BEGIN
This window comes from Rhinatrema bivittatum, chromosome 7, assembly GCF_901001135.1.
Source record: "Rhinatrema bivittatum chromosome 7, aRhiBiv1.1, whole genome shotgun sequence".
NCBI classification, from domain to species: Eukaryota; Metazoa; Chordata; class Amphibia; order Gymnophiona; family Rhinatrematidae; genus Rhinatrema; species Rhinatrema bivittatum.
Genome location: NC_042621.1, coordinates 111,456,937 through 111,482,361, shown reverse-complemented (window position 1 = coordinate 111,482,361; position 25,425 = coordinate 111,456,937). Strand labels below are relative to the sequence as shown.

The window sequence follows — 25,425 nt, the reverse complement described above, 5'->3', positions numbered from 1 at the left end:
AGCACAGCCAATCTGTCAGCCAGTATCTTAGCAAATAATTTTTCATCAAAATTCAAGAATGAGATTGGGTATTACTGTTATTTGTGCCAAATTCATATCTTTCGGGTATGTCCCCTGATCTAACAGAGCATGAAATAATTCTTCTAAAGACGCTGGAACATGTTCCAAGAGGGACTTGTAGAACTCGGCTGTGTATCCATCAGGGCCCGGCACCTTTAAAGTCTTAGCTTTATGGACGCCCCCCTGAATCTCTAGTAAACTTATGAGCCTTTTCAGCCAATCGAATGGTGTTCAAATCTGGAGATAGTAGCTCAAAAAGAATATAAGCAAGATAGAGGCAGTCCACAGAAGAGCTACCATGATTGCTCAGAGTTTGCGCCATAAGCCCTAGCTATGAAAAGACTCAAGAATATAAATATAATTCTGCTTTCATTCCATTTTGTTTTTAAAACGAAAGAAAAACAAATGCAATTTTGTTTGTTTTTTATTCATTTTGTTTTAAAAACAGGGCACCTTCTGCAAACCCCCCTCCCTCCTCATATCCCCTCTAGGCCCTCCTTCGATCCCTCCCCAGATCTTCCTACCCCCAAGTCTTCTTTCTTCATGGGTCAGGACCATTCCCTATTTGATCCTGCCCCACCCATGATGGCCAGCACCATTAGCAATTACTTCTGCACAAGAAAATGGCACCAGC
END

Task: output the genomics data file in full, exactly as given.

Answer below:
This window comes from Rhinatrema bivittatum, chromosome 7, assembly GCF_901001135.1.
Source record: "Rhinatrema bivittatum chromosome 7, aRhiBiv1.1, whole genome shotgun sequence".
NCBI classification, from domain to species: Eukaryota; Metazoa; Chordata; class Amphibia; order Gymnophiona; family Rhinatrematidae; genus Rhinatrema; species Rhinatrema bivittatum.
Genome location: NC_042621.1, coordinates 111,456,937 through 111,482,361, shown reverse-complemented (window position 1 = coordinate 111,482,361; position 25,425 = coordinate 111,456,937). Strand labels below are relative to the sequence as shown.

The window sequence follows — 25,425 nt, the reverse complement described above, 5'->3', positions numbered from 1 at the left end:
AGCACAGCCAATCTGTCAGCCAGTATCTTAGCAAATAATTTTTCATCAAAATTCAAGAATGAGATTGGGTATTACTGTTATTTGTGCCAAATTCATATCTTTCGGGTATGTCCCCTGATCTAACAGAGCATGAAATAATTCTTCTAAAGACGCTGGAACATGTTCCAAGAGGGACTTGTAGAACTCGGCTGTGTATCCATCAGGGCCCGGCACCTTTAAAGTCTTAGCTTTATGGACGCCCCCCTGAATCTCTAGTAAACTTATGAGCCTTTTCAGCCAATCGAATGGTGTTCAAATCTGGAGATAGTAGCTCAAAAAGAATATAAGCAAGATAGAGGCAGTCCACAGAAGAGCTACCATGATTGCTCAGAGTTTGCGCCATAAGCCCTAGCTATGAAAAGACTCAAGAATATAAATATAATTCTGCTTTCATTCCATTTTGTTTTTAAAACGAAAGAAAAACAAATGCAATTTTGTTTGTTTTTTATTCATTTTGTTTTAAAAACAGGGCACCTTCTGCAAACCCCCCTCCCTCCTCATATCCCCTCTAGGCCCTCCTTCGATCCCTCCCCAGATCTTCCTACCCCCAAGTCTTCTTTCTTCATGGGTCAGGACCATTCCCTATTTGATCCTGCCCCACCCATGATGGCCAGCACCATTAGCAATTACTTCTGCACAAGAAAATGGCACCAGC